Those of you who are in the office this week will start to notice a transition of sorts at the front desk. Sarah is officially starting her maternity leave this week. No, this doesn’t mean she has had the baby yet, but she is starting to lessen her time with us in anticipation (she will be stopping in from time to time). We are excited to welcome a (somewhat) new face at the front desk – Monica Rodriguez. Monica (Sarah’s cousin) has been working with us as our Community Relations Director for the past few months; some of you have already worked with her in setting up workshops and screenings at your work or community group. Monica is excited to meet all of you and help you out in all of your scheduling needs. If anyone has billing or financial questions that you would have normally worked with Sarah on you can direct your question to any of our staff or doctors. We have new billing systems coming on-line to help during Sarah’s absence, and if we can’t answer your question on the spot, we will follow up with you within 24 hours. We thank you for your patience.
2011 has been crazy in the office in terms of pregnancy and babies. Not only have Dr. A and Dr. M had babies of their own, and Sarah will soon, but we’ve had over 25 individual practice members give birth! Because of all this I’ve been keeping a extra close eye on the new research and literature coming out regarding pregnancy and birth. The last couple months a couple of articles in the journal Obstetrics and Gynecology have caught my eye. The first is an editorial in the August issue detailing the overuse of C-sections called “How to Stop the Relentless Rise in Cesarean Deliveries.” We’ve talked before about the dangers in the rising rates of C-section, about how they increase the risks to both mom and baby, and how, in many to most cases, they are due to doctor/mother convenience issues or caused by medical intervention in the natural birth process. This article does a great job outlining many of the causes of the rising rates (and why it is bad) and issues one of the first calls to action (by a medical provider in a prestigious journal; midwives, chiros, natural birth advocates having been beating the drum for years) that I’ve seen. Speaking to his colleagues in his own words:
“What the appropriate rate should be for the United States is elusive, but a 50% rate seems too high and would draw common sense criticism from many areas. As of now the problem is ours to solve. If cesarean delivery rates spiral upward, our profession will lose both credibility and the opportunity to determine our direction, as third-party payers and the government will become involved. … The rising cesarean delivery rate is a threat to our profession. Remember that the official statistics on deliveries are always a year or two behind. There is no time for complacency. In my judgment, the best action for our profession is to commit to lower the primary cesarean delivery rate using every practical measure while we are still in control.”
The second article that I found very interesting was in the September issue of the same journal. In it the quality of the evidence behind the clinical guidelines for OB/GYN practice is examined. For those of you who don’t know clinical guidelines are practice guidelines issued by panels made up of “experts” in a profession that outline for a doctor how he should treat/address conditions. The doctor doesn’t have to follow them but he is under pressure from licensing boards, insurance companies, and medical groups such as the AMA and specific specialty groups to do so. These guidelines are the so-called “gold standard” of medical practice.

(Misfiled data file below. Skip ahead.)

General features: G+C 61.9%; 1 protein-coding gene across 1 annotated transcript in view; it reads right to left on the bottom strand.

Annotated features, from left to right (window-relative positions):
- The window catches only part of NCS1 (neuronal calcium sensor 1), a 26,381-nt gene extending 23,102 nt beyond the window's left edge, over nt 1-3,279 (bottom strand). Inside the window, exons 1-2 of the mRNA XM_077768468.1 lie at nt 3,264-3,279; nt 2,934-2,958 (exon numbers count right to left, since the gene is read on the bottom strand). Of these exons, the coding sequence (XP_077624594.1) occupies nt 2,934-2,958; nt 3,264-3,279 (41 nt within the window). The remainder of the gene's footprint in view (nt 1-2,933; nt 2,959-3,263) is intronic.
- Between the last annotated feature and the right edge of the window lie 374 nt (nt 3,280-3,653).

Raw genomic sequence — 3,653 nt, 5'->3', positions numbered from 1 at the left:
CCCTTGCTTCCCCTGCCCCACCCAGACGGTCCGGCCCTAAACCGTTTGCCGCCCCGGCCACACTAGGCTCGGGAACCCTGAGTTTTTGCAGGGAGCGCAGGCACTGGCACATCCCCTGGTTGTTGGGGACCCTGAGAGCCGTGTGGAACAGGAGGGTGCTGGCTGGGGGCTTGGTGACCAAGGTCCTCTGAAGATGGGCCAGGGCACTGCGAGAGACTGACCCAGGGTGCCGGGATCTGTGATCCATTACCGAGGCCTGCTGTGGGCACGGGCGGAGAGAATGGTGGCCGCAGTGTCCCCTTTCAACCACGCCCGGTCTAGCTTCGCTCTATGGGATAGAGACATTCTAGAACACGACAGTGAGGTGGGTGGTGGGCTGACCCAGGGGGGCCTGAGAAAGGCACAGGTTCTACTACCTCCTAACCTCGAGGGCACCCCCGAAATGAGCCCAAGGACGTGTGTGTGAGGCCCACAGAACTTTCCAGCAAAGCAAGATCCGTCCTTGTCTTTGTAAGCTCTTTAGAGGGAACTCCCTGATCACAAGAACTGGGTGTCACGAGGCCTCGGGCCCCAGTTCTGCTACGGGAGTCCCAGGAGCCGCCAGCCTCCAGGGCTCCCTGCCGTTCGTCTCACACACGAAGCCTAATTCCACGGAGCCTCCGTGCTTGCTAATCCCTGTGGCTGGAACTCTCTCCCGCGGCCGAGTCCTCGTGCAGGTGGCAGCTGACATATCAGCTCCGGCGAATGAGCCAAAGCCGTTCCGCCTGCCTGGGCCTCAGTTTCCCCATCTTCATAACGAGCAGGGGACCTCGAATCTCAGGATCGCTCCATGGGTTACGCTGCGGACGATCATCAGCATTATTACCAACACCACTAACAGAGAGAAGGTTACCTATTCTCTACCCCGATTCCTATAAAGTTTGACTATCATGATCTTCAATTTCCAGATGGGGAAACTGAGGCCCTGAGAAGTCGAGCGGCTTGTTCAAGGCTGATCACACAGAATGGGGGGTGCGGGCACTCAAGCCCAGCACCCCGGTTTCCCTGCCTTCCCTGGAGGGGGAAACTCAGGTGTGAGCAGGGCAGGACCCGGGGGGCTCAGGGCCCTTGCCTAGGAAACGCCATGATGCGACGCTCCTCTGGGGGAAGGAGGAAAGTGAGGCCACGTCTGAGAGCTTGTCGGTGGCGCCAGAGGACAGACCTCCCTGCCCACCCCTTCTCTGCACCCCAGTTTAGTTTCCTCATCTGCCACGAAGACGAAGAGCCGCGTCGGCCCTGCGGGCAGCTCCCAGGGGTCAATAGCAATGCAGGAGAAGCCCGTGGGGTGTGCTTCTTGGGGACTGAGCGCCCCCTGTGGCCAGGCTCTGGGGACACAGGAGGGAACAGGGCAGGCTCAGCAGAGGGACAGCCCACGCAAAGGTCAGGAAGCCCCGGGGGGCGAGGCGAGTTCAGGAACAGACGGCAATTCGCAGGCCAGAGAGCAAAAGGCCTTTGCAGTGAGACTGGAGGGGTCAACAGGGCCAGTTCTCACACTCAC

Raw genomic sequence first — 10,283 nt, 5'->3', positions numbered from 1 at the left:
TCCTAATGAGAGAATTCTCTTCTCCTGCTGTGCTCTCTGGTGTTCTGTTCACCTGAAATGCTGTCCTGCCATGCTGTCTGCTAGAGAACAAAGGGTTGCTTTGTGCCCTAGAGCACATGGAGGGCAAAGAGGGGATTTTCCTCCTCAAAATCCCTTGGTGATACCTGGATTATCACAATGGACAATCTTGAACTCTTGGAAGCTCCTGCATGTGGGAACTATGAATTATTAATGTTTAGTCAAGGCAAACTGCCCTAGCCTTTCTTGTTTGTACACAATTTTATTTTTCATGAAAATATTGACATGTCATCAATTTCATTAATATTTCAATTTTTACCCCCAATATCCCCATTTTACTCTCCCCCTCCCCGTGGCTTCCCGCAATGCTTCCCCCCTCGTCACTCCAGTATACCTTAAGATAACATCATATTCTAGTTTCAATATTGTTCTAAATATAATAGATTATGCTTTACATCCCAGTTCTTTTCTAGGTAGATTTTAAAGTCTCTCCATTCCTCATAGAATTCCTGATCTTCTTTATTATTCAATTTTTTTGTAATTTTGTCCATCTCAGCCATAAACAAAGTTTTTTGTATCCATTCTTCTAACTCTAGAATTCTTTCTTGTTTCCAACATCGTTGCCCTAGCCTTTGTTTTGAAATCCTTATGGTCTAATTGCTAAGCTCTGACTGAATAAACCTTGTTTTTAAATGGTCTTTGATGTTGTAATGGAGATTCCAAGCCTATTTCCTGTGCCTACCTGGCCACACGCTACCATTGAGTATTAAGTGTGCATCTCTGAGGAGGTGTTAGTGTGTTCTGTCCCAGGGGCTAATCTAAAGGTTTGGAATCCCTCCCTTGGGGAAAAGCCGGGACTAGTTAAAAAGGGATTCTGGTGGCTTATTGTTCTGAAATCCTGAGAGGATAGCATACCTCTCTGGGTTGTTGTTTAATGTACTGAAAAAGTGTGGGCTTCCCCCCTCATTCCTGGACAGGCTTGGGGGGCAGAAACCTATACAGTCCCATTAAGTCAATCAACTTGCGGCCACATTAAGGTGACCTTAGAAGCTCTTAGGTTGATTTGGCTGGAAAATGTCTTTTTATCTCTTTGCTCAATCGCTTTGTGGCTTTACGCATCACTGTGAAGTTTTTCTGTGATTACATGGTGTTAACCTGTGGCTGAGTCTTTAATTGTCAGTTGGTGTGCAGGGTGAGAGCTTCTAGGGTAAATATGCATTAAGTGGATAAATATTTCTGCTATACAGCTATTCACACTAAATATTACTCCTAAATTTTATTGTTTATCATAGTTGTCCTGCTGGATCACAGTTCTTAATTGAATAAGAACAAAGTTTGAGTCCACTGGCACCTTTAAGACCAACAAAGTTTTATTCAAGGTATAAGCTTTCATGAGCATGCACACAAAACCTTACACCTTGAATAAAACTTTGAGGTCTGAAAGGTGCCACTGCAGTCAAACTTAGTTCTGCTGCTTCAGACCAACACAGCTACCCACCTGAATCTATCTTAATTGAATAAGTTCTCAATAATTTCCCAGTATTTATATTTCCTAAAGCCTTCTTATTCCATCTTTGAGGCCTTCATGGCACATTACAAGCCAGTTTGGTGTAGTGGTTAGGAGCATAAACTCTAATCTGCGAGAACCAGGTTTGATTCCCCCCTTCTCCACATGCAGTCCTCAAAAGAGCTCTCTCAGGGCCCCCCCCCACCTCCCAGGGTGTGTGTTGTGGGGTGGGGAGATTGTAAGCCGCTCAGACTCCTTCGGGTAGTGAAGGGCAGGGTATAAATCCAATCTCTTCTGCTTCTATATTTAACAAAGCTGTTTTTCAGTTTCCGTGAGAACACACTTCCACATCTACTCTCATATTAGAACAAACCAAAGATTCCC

I’ll give you an example in the real world. As I wrote in the blog post about our birth story, we were recommended to induce labor at 37 weeks due to Pippa measuring in the 8th percentile in size on ultrasound. The doctor who made that recommendation was operating under clinical guidelines which say to induce labor at that point. We didn’t (for a variety of reasons outlined in the birth story) and Pippa was born perfectly normal at 6 lbs 12 oz.
The problem with these guidelines is outlined in the September article. When the researchers look at the total of the guidelines (717 issued dating back to 1999) they found that “Our findings suggest that only a third of the recommendations put forth by the College in their practice bulletins are based on high-quality, consistent scientific
evidence.” When you break it down it even more you see that of the recommendations regarding labor and delivery only 27% regarding treatments (epidural, induction, episiotomy, etc) and 4% regarding delivery (c-section, forceps, vacuum vs vaginal, VBAC) were actually evidence, science based. The others were found to based on limited or no evidence or solely on conjecture or opinion.
What does this mean? For me it means that, when we have uncertainty, we should fall back to the most conservative, safest, most natural option. For us that was to not induce labor at 37 weeks because there was no evidence that there was something wrong. For most women that should mean going into labor naturally and letting it take it’s course – the body knows what it needs. It also tells me that patients need to educate and inform themselves about treatment options that have been given to them, the evidence and science behind those options, and the risks involved.
Again we want to welcome Monica even more into our family here at McKinley Chiropractic, and we can’t wait to meet Sarah’s new little one when he or she decides to make an appearance. Thank you for your patience during this transition and we can’t wait to see you again!